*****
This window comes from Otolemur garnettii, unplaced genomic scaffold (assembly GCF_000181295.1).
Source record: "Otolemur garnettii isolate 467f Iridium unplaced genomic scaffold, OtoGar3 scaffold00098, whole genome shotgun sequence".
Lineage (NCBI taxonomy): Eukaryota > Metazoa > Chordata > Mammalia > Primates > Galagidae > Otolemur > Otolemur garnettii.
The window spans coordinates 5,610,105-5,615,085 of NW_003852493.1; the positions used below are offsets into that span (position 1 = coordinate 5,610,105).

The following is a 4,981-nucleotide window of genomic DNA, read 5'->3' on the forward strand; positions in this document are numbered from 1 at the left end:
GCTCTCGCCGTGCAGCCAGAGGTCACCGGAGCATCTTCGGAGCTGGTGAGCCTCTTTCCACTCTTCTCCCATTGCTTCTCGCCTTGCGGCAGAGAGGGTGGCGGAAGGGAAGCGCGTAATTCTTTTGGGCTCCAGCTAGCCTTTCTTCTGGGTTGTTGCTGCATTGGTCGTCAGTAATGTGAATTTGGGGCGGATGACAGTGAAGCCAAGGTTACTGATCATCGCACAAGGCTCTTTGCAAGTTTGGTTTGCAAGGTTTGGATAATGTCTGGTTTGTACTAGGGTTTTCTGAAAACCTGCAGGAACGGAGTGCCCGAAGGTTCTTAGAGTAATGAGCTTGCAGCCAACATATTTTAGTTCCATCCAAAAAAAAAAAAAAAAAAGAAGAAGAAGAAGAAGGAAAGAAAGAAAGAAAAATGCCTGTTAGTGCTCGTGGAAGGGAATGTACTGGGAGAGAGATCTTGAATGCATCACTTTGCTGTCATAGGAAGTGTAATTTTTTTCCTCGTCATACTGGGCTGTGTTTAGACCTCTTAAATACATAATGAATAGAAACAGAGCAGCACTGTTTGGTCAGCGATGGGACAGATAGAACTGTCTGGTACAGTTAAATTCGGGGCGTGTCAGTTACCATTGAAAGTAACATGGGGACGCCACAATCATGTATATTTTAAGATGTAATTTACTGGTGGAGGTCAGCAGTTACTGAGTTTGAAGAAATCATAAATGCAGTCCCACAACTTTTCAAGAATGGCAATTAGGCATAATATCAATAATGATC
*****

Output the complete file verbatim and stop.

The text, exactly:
This window comes from Otolemur garnettii, unplaced genomic scaffold (assembly GCF_000181295.1).
Source record: "Otolemur garnettii isolate 467f Iridium unplaced genomic scaffold, OtoGar3 scaffold00098, whole genome shotgun sequence".
Lineage (NCBI taxonomy): Eukaryota > Metazoa > Chordata > Mammalia > Primates > Galagidae > Otolemur > Otolemur garnettii.
The window spans coordinates 5,610,105-5,615,085 of NW_003852493.1; the positions used below are offsets into that span (position 1 = coordinate 5,610,105).

The following is a 4,981-nucleotide window of genomic DNA, read 5'->3' on the forward strand; positions in this document are numbered from 1 at the left end:
GCTCTCGCCGTGCAGCCAGAGGTCACCGGAGCATCTTCGGAGCTGGTGAGCCTCTTTCCACTCTTCTCCCATTGCTTCTCGCCTTGCGGCAGAGAGGGTGGCGGAAGGGAAGCGCGTAATTCTTTTGGGCTCCAGCTAGCCTTTCTTCTGGGTTGTTGCTGCATTGGTCGTCAGTAATGTGAATTTGGGGCGGATGACAGTGAAGCCAAGGTTACTGATCATCGCACAAGGCTCTTTGCAAGTTTGGTTTGCAAGGTTTGGATAATGTCTGGTTTGTACTAGGGTTTTCTGAAAACCTGCAGGAACGGAGTGCCCGAAGGTTCTTAGAGTAATGAGCTTGCAGCCAACATATTTTAGTTCCATCCAAAAAAAAAAAAAAAAAAGAAGAAGAAGAAGAAGGAAAGAAAGAAAGAAAAATGCCTGTTAGTGCTCGTGGAAGGGAATGTACTGGGAGAGAGATCTTGAATGCATCACTTTGCTGTCATAGGAAGTGTAATTTTTTTCCTCGTCATACTGGGCTGTGTTTAGACCTCTTAAATACATAATGAATAGAAACAGAGCAGCACTGTTTGGTCAGCGATGGGACAGATAGAACTGTCTGGTACAGTTAAATTCGGGGCGTGTCAGTTACCATTGAAAGTAACATGGGGACGCCACAATCATGTATATTTTAAGATGTAATTTACTGGTGGAGGTCAGCAGTTACTGAGTTTGAAGAAATCATAAATGCAGTCCCACAACTTTTCAAGAATGGCAATTAGGCATAATATCAATAATGATC